[0040] Method 200 further includes an optional act of receiving an indication that a management action is to be taken with respect to one or more of the entity's private virtual machines (act 250). For example, user 107 may send an indication to the public cloud 101 that includes a management action 109. The management action 109 may include one or more actions that are to be taken on one or more of the hosted private virtual machines 103. The management actions may include, but are not limited to, creating a new private virtual machine (e.g 105), deleting an existing private virtual machine, moving an existing private virtual machine to another computer system or virtual network 102 and/or updating a private virtual machine (e.g. with a new software version). In some cases, the management actions 109 may be presented to a user via a user interface (UI). The management actions presented to the user via the UI may include (only) those management actions that are available to the user (e.g. entity 110, or in some cases, end user 107), and possibly only for a specified set of the entity's virtual machines.

[0041] Method 200 also includes another optional act of automatically performing the indicated management action on the one or more private virtual machines of the entity without input from the entity, wherein any new private virtual machines are connected to the entity's private domain using the authenticated connection (act 260). Thus, if the management action 109 indicated by the user 107 was to create a new virtual machine, the new VM 105 would be created automatically, and would have access to the private data 117 of the entity's private domain 114 via the authenticated connection 113. If the management action 109 was to remove a VM from the virtual network 102, that VM would be no longer be accessible to end users. In this manner, end users (or the entity itself) can perform management actions regarding the remote applications 104 and/or the hosted private virtual machines 103 within the virtual network 102.

[0042] Figure 3 illustrates a flowchart of a method 300 for managing private virtual machines hosted on a public cloud. The method 300 will now be described with frequent reference to the components and data of environments 100 of Figure 1 and 400 of Figure 4.

[0043] Method 300 includes an act of determining that a virtual network has been established on a public cloud, the virtual network being configured to host one or more private virtual machines belonging to an entity, each virtual machine being configured to host one or more remote applications (act 310). Thus, as shown in Figure 1 , virtual network 102 may be established on public cloud 101. The virtual network 102 hosts one or more private virtual machines 103 for the entity 110. Each VM may process one or more remote applications 104. The public cloud 101 may verify that an authenticated connection 113 has been established from the virtual network to the private domain 114 belonging to the entity using authentication information 111 received from the entity (act 320).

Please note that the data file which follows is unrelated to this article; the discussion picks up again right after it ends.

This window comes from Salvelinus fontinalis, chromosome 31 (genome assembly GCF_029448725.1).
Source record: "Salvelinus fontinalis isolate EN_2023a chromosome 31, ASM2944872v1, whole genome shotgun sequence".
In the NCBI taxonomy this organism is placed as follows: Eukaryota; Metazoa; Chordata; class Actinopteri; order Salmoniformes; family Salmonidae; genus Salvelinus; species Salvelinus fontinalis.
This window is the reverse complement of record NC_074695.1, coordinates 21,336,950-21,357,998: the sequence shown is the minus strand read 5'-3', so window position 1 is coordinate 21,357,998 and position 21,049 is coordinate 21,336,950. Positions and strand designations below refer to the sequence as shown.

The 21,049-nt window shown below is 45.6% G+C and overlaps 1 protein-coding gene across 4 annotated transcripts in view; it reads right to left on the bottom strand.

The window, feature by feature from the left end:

[0044] Method 300 further includes an act of receiving an indication that a new virtual machine is to be created on the public cloud (act 330). The user 107, for example, may send an indication 108 with a management action 109 that is to be taken with respect to one or more of the VMs 103 or one or more of the remote applications 104. In one embodiment, the management action may be to create a new VM (e.g. 105). The VM managing module 106 may automatically create the new private virtual machine 105 without input from the entity 110 (act 340). The new private virtual machine is automatically connected to the entity's private domain using the authenticated connection. In some cases, as shown in Figure 4, the management actions may be presented to the user 107 via a user interface 401. The user interface may present those management actions 402 that are available for that user, for a specific set of applications.